*3 Methodology* *18*

The algorithm works the following way. Please refer to figure3.4.

1. Find the minimum semivariance portfolio (golden star).

2. The optimal portfolio has an expected return and semivariance within the range of those of the minimum semivariance portfolio and the maximum return asset (blue dot). For a random level of expected returns (a point between the highest return asset and minimum semivariance portfolio), minimise the semideviation (purple cross). Calculate the Sortino Ratio of this portfolio.

3. Generate a new random portfolio somewhere between the minimum semivariance portfolio and the maximum expected return asset (green cross). If the green cross has a higher Sortino Ratio than the purple cross, then the optimal portfolio is somewhere between the blue dot and the purple cross. If not, the optimal portfolio is between the green cross and the yellow star. Define the range where the mean-semivariance optimal portfolio can potentially be located as the ‘efficient range’. Save the weights of the portfolio with the highest Sortino Ratio so far.

4. Repeat 3. within the efficient range. After sufficient iterations, the efficient range shrinks until no superior portfolio can be found. Therefore, this algorithm is guaranteed to converge to the portfolio with the highest Sortino ratio.

**3.4 Linkage Criterion**

As discussed in section2.3, the user must select a linkage criterion when using hierarchical risk parity. A good starting point to select a linkage criterion is to visualise the clustering. Multidimensional scaling allows the visualisation of distance matrices similarly to how a metro map visualises travel distances. Figure3.5 plots the multidimensional scaling whilst visualising different clustering methods. It is visually clear that single linkage and Ward’s method both seem most successful, because those methods create clusters without significant overlap. However, single linkage typically produces generalised, large clusters and this is not preferable if data sets are not typically highly homogeneous. Therefore, Ward’s method is chosen because it creates less ‘generalised’ clusters.

*3 Methodology* *19*

**Figure 3.5:**Multidimensional scaling allows the visualisation of clustering algorithms

*3 Methodology* *20*

**3.5 Analysing Portfolios**

Each allocation method is applied on each estimation window in each dataset (see figure3.1). As a result,
each method 𝑚 has a weights vector 𝑥^{𝑚}. For each portfolio, the out-of-sample returns are the product of the
weights vector and the matrix of the out-of-sample returns. The portfolio returns are used to compute a set of
statistics, which will be used to compare performance across different allocation methods. These include
statistical (partial) moments such as the arithmetic mean return, volatility, semideviation, skewness and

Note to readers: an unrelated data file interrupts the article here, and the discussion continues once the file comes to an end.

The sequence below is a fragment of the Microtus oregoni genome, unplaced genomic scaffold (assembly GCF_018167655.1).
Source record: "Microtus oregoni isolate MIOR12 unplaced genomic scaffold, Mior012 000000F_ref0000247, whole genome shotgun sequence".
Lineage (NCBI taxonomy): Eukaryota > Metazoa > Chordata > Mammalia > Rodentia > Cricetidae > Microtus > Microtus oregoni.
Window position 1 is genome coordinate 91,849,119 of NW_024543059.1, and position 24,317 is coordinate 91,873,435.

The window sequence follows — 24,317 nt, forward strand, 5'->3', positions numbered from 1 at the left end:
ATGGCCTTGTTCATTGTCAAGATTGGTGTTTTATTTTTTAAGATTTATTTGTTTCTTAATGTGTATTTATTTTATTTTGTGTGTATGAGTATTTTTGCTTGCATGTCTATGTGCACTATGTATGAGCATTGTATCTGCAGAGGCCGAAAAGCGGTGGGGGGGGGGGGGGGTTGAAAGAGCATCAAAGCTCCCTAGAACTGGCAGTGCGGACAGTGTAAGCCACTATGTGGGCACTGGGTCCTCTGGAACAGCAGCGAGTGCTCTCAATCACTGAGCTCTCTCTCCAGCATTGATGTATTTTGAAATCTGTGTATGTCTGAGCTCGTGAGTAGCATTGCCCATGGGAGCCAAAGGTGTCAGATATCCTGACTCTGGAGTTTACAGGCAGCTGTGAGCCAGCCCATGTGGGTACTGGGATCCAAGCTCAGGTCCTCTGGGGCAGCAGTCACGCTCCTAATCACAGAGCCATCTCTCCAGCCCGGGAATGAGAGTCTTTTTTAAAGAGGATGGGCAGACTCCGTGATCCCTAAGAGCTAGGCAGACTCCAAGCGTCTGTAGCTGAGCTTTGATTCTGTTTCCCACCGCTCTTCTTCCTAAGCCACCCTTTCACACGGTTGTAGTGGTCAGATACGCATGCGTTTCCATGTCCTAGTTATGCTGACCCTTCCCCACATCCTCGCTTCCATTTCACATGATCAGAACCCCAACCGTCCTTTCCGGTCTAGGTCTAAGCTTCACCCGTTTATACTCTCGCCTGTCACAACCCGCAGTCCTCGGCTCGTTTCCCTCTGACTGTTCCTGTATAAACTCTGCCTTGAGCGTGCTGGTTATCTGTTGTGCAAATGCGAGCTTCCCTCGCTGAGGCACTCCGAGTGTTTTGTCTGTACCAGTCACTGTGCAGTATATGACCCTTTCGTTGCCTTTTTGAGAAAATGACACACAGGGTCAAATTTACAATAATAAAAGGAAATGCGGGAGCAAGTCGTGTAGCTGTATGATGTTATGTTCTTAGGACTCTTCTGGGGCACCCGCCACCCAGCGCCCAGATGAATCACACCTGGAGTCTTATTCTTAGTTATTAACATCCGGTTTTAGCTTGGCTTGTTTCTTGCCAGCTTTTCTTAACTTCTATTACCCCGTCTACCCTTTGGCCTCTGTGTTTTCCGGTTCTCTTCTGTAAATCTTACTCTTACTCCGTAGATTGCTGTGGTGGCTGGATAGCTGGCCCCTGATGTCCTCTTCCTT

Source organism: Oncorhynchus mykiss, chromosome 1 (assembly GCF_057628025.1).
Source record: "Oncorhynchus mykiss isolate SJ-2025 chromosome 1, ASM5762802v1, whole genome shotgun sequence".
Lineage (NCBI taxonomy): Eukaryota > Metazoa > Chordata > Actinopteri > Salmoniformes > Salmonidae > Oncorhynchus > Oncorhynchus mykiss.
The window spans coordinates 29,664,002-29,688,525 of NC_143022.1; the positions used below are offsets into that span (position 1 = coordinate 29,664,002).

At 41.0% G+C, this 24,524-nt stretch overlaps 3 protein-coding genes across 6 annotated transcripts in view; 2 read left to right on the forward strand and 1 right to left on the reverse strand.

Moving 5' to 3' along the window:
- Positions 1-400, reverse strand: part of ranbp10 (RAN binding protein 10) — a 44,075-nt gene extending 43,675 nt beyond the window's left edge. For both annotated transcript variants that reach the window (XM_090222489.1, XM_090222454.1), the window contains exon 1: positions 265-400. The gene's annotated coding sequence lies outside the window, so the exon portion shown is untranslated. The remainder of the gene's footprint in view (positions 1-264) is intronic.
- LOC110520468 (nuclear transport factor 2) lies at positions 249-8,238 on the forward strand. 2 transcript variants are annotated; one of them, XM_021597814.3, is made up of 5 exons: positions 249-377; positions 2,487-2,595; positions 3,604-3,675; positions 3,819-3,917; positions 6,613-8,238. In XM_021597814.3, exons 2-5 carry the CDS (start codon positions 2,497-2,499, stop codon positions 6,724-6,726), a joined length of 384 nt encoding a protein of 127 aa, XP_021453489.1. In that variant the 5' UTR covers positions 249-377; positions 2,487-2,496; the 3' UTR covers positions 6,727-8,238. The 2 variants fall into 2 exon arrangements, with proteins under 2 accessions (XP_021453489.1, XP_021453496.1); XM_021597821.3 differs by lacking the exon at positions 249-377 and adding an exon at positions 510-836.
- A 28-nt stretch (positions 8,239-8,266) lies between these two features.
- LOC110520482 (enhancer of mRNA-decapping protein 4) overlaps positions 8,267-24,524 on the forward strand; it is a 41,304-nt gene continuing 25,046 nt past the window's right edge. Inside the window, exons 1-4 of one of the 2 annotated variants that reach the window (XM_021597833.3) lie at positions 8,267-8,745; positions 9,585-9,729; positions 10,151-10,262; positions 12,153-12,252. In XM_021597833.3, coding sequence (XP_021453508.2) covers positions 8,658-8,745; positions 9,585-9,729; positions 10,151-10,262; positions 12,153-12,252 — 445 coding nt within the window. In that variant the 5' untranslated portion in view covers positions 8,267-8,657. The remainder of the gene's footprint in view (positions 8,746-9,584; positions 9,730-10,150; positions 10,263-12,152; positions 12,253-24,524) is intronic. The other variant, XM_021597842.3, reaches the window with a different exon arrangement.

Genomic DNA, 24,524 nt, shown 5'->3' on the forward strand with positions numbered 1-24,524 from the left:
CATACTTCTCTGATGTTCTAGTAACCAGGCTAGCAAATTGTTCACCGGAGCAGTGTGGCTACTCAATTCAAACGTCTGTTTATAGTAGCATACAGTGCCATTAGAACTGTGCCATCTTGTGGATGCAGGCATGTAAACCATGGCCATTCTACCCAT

kurtosis, risk-adjusted return ratios such as the Sharpe ratio and the Sortino ratio, and other risk-indicators
such as maximum drawdown, rolling volatility and value-at-risk.

For the simulated data, each allocation method has a single portfolio weights vector. Given that 100 simulations have been run, the result is that there are 100 sets of statistics to compare. However, it cannot be assumed that all statistics follow a Gaussian distribution to there is need for a non-parametric test. The Wilcoxon singed-rank test is the non-parametric equivalent of the Student’s 𝑡-test. The Wilcoxon signed-rank test tests whether the pairwise difference between two samples is statistically significant from zero. If so, the null-hypothesis is rejected and it can be concluded that these samples not drawn from identical distributions.

If the test is performed single-sided, then the alternative hypothesis tests tests whether either sample has a higher mean value.

**Data** **4**

### T

his chapter will discuss the origin of the data used, discuss how it has been altered and summarise it.There are three datasets that will be analysed.

1. All firms currently listed on the Standard & Poor’s 500 index (S&P 500).

2. All firms currently listed on the EuroSTOXX 50 index.

3. A set of indices capturing a significant subset of the investable universe, such as stock market indices, private equity indices, fixed income indices, real estate indices, REIT indices and commodity indices.

*This dataset will be referred to as the ‘broad indices’.*

**4.1 Data Selection and Cleaning**

**S&P 500**

The S&P 500 measures the performance of approximately 500 U.S. listed firms. Thanks to its diversity of its constituents, it is widely regarded as a performance indicator of U.S. equity. For all firms currently constituting the S&P 500 index, adjusted closing prices have been collected for the range of 01-01-2006 up to 01-01-2021.